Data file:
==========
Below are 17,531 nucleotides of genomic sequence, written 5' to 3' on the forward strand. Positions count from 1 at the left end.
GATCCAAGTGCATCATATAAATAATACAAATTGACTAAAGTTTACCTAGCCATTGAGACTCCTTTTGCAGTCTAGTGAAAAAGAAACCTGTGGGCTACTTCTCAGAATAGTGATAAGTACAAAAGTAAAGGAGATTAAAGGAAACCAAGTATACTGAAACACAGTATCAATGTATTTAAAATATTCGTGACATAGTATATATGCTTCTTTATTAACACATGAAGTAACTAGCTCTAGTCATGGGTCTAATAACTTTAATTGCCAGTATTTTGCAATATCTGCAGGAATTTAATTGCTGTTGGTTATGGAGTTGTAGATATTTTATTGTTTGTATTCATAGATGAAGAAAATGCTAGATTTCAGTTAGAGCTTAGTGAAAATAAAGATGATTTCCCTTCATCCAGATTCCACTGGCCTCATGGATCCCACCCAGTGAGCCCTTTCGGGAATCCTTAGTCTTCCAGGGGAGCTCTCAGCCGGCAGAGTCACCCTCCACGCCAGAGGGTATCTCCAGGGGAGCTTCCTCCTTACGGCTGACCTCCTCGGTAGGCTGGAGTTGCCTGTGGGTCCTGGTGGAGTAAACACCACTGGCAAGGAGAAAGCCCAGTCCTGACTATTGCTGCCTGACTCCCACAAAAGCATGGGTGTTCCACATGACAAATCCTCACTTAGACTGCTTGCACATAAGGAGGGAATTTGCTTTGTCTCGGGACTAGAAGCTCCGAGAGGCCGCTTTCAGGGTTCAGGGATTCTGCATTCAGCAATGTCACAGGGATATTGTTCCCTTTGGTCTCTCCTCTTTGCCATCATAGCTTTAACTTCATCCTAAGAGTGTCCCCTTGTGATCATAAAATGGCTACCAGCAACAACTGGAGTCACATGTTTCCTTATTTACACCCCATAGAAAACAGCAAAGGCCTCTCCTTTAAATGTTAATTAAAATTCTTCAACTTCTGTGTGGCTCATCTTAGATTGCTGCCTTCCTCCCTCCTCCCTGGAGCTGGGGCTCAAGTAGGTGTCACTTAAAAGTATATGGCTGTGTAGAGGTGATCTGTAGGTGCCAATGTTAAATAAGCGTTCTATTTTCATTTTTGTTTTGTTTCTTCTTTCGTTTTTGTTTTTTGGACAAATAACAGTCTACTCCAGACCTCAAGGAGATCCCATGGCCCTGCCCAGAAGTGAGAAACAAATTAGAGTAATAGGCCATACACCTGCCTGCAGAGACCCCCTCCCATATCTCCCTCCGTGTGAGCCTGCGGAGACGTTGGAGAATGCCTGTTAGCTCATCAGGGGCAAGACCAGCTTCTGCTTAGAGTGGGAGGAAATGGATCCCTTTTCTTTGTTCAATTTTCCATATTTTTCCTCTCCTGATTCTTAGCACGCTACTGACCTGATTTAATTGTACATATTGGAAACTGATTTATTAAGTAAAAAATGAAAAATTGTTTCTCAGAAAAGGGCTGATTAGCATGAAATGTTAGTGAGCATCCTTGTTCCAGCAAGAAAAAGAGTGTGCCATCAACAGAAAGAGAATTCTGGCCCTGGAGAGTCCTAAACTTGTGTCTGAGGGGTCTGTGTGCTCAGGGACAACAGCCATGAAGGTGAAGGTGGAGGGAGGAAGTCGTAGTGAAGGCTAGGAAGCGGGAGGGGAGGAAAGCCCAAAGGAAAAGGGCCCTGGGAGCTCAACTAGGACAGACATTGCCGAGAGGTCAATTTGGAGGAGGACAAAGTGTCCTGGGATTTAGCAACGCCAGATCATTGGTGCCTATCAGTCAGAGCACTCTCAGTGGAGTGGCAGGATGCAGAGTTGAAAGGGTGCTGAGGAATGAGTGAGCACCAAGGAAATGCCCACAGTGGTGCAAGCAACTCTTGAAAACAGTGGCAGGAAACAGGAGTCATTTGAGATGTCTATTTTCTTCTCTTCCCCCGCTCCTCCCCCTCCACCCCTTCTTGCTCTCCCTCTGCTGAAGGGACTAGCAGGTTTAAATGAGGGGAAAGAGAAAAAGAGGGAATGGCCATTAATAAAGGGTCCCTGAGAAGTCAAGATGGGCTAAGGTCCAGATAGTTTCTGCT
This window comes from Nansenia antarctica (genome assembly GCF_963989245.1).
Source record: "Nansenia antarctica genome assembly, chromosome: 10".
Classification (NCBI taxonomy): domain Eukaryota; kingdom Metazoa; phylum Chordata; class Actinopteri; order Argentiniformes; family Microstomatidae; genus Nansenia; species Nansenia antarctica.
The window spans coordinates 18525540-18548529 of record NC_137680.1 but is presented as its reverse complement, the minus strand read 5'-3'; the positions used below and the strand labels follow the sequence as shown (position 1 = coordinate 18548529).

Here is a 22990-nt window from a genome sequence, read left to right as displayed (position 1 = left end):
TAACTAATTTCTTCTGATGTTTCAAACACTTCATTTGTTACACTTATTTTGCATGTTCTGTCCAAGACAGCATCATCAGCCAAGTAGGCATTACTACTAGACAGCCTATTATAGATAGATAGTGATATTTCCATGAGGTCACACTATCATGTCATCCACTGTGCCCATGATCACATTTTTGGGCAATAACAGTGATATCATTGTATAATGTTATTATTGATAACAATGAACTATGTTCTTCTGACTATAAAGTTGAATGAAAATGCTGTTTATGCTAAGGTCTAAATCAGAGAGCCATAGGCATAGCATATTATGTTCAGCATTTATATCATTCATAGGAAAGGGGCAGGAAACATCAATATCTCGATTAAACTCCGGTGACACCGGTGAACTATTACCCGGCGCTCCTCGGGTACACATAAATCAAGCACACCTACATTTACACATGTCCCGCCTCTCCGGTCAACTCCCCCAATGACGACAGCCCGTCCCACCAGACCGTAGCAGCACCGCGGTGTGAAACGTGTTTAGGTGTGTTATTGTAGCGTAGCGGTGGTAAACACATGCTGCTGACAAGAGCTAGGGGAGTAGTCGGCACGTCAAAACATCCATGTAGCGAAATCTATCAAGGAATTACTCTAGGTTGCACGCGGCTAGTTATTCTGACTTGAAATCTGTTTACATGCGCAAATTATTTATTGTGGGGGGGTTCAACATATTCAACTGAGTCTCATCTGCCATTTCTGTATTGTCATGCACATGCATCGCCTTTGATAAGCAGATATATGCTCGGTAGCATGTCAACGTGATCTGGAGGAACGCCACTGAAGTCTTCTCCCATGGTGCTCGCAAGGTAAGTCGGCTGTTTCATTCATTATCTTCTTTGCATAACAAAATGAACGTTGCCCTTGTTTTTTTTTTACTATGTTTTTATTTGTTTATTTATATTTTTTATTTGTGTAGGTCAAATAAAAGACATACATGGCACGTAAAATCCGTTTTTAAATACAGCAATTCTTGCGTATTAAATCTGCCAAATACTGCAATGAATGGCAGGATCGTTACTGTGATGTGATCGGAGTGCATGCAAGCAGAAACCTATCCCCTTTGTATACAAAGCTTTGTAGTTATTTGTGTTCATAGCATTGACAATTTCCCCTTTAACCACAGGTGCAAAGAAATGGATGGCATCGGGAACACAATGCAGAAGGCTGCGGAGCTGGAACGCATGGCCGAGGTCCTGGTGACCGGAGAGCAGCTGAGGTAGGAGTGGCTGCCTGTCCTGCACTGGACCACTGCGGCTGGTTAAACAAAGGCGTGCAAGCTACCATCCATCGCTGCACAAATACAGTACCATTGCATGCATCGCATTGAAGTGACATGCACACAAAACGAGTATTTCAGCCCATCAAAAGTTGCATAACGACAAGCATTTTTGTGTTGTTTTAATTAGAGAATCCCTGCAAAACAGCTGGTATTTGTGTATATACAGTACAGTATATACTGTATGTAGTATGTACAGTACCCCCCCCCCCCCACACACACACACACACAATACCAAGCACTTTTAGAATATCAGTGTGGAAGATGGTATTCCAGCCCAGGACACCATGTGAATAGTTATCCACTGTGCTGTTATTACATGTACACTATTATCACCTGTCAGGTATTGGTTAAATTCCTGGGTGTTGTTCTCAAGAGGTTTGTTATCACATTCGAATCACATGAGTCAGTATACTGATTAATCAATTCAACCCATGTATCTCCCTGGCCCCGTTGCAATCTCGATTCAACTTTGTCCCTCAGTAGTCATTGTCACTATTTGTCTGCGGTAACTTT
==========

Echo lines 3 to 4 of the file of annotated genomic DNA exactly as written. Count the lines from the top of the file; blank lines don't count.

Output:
This window comes from Nansenia antarctica (genome assembly GCF_963989245.1).
Source record: "Nansenia antarctica genome assembly, chromosome: 10".